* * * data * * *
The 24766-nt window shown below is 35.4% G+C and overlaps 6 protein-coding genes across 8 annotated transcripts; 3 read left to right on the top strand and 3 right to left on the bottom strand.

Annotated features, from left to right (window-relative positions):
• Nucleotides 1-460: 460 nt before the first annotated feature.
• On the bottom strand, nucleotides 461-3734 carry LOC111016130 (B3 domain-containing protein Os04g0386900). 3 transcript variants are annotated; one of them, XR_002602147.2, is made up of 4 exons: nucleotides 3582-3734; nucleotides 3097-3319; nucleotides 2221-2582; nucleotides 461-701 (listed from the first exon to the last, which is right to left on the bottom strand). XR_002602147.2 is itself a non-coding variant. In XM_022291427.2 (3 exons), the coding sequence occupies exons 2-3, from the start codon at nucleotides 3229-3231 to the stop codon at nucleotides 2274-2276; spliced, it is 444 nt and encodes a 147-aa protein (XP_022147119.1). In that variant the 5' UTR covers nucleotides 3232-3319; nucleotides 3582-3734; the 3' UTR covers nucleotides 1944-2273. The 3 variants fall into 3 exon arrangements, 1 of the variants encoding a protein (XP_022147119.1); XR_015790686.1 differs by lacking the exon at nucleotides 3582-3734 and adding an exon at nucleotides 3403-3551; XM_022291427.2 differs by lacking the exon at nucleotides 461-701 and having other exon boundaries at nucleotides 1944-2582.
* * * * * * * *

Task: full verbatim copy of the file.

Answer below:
The 24766-nt window shown below is 35.4% G+C and overlaps 6 protein-coding genes across 8 annotated transcripts; 3 read left to right on the top strand and 3 right to left on the bottom strand.

Annotated features, from left to right (window-relative positions):
• Nucleotides 1-460: 460 nt before the first annotated feature.
• On the bottom strand, nucleotides 461-3734 carry LOC111016130 (B3 domain-containing protein Os04g0386900). 3 transcript variants are annotated; one of them, XR_002602147.2, is made up of 4 exons: nucleotides 3582-3734; nucleotides 3097-3319; nucleotides 2221-2582; nucleotides 461-701 (listed from the first exon to the last, which is right to left on the bottom strand). XR_002602147.2 is itself a non-coding variant. In XM_022291427.2 (3 exons), the coding sequence occupies exons 2-3, from the start codon at nucleotides 3229-3231 to the stop codon at nucleotides 2274-2276; spliced, it is 444 nt and encodes a 147-aa protein (XP_022147119.1). In that variant the 5' UTR covers nucleotides 3232-3319; nucleotides 3582-3734; the 3' UTR covers nucleotides 1944-2273. The 3 variants fall into 3 exon arrangements, 1 of the variants encoding a protein (XP_022147119.1); XR_015790686.1 differs by lacking the exon at nucleotides 3582-3734 and adding an exon at nucleotides 3403-3551; XM_022291427.2 differs by lacking the exon at nucleotides 461-701 and having other exon boundaries at nucleotides 1944-2582.